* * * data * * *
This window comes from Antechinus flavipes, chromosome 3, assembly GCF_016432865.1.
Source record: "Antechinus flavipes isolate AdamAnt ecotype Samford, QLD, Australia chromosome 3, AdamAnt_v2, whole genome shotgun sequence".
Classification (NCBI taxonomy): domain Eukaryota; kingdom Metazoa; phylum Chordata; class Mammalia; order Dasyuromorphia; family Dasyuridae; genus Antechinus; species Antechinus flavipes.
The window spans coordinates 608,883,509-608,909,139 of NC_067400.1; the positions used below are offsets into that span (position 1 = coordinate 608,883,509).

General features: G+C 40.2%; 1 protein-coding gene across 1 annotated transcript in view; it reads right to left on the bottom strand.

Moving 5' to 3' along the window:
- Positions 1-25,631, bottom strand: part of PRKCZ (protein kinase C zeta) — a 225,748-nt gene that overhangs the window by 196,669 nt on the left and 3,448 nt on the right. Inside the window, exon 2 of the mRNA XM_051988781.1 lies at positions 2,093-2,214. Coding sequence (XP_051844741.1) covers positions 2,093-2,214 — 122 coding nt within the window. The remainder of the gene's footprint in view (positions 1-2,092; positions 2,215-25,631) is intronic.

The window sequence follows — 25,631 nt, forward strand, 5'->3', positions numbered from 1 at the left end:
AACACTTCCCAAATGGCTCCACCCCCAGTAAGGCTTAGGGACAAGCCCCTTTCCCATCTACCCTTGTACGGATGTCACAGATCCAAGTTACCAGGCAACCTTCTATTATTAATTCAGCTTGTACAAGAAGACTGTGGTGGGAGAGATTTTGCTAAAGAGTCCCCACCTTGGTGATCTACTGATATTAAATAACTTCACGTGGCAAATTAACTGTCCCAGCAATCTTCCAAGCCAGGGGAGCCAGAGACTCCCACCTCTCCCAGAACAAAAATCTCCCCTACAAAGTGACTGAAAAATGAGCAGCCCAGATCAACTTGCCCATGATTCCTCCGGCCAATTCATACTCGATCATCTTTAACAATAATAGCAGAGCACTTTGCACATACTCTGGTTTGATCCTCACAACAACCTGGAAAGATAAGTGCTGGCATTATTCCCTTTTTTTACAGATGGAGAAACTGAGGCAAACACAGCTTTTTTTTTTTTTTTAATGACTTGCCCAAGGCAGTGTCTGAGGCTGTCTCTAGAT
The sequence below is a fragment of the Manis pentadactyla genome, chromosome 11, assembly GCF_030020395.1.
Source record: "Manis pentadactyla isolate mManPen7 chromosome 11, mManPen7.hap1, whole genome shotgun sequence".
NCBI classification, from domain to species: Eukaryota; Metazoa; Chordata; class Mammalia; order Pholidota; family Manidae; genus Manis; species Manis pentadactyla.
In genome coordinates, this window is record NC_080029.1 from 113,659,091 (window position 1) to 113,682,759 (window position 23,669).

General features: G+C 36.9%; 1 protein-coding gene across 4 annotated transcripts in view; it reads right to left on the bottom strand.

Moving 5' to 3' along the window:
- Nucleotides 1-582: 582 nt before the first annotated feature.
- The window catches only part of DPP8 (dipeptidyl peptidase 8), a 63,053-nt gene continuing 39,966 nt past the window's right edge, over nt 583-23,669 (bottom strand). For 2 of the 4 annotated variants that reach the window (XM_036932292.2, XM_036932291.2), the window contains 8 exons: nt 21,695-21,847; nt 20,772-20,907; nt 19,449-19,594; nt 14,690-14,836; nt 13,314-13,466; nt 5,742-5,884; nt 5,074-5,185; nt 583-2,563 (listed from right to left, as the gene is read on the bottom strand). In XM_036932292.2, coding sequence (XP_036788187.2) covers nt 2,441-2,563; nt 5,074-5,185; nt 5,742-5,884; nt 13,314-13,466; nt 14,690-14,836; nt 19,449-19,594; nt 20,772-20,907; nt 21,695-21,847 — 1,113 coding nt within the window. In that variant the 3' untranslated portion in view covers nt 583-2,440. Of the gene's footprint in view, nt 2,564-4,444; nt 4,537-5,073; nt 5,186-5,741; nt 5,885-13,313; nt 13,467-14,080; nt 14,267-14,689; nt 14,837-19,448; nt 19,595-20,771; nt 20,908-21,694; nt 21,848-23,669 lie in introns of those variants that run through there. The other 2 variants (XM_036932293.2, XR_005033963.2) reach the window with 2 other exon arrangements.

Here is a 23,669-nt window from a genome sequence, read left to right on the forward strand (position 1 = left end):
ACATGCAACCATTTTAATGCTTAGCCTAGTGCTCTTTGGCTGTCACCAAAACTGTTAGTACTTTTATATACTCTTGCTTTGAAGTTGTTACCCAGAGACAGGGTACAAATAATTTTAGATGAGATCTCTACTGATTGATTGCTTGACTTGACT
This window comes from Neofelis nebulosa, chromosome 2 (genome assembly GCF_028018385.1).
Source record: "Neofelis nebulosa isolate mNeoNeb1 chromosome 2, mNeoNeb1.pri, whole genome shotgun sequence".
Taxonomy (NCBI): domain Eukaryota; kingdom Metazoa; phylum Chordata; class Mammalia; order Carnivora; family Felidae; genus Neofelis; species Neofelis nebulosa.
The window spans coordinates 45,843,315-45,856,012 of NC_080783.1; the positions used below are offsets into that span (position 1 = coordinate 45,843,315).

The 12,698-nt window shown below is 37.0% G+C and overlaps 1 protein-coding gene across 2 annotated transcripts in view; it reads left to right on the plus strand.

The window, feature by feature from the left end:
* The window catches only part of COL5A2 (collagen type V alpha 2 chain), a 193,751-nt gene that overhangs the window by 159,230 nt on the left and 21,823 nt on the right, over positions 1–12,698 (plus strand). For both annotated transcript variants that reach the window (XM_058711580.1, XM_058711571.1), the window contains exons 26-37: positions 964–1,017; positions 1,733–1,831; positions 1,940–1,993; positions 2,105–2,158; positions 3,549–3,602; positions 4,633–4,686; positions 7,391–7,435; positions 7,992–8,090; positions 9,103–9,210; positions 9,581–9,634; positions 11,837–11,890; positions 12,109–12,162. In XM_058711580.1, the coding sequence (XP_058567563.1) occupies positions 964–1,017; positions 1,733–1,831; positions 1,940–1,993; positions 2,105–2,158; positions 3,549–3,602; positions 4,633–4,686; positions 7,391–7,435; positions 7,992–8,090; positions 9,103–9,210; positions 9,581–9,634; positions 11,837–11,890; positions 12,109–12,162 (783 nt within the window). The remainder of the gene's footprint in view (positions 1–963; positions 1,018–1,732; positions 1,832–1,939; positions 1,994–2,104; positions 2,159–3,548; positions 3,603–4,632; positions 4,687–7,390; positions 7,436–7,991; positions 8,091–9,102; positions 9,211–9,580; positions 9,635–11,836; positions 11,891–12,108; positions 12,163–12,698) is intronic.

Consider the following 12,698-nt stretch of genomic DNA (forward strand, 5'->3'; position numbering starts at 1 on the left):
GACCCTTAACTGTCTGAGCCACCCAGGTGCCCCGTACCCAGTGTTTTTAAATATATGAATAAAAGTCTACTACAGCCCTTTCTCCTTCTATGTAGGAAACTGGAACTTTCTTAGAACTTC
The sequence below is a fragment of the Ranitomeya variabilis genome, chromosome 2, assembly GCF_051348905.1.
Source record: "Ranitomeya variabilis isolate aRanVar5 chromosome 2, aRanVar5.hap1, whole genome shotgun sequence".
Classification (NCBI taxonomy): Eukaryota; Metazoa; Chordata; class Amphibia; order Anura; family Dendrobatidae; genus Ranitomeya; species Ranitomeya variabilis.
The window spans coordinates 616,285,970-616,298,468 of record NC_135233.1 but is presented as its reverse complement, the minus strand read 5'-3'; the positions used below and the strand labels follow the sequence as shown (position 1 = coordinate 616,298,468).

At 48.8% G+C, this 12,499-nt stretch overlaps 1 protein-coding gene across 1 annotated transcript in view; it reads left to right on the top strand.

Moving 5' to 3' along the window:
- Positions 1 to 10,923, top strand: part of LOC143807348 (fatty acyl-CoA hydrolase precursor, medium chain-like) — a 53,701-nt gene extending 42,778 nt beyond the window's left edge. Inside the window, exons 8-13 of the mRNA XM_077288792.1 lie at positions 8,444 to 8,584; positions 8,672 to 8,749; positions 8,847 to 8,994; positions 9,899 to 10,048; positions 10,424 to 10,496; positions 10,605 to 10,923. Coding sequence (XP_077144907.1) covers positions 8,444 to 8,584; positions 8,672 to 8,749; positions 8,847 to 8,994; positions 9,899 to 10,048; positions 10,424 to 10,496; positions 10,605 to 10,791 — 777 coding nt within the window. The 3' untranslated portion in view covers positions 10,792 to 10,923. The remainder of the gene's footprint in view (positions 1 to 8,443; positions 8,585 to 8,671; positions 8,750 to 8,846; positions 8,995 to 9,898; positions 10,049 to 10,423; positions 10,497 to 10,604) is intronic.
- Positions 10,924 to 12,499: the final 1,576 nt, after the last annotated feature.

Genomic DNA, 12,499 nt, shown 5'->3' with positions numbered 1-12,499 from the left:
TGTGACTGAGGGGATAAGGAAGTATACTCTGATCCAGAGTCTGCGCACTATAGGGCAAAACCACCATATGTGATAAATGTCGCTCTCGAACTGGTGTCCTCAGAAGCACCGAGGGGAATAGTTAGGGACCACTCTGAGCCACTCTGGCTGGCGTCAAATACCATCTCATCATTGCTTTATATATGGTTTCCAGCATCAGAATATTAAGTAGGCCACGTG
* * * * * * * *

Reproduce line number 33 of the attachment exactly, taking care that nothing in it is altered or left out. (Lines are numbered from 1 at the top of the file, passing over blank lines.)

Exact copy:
At 48.8% G+C, this 12,499-nt stretch overlaps 1 protein-coding gene across 1 annotated transcript in view; it reads left to right on the top strand.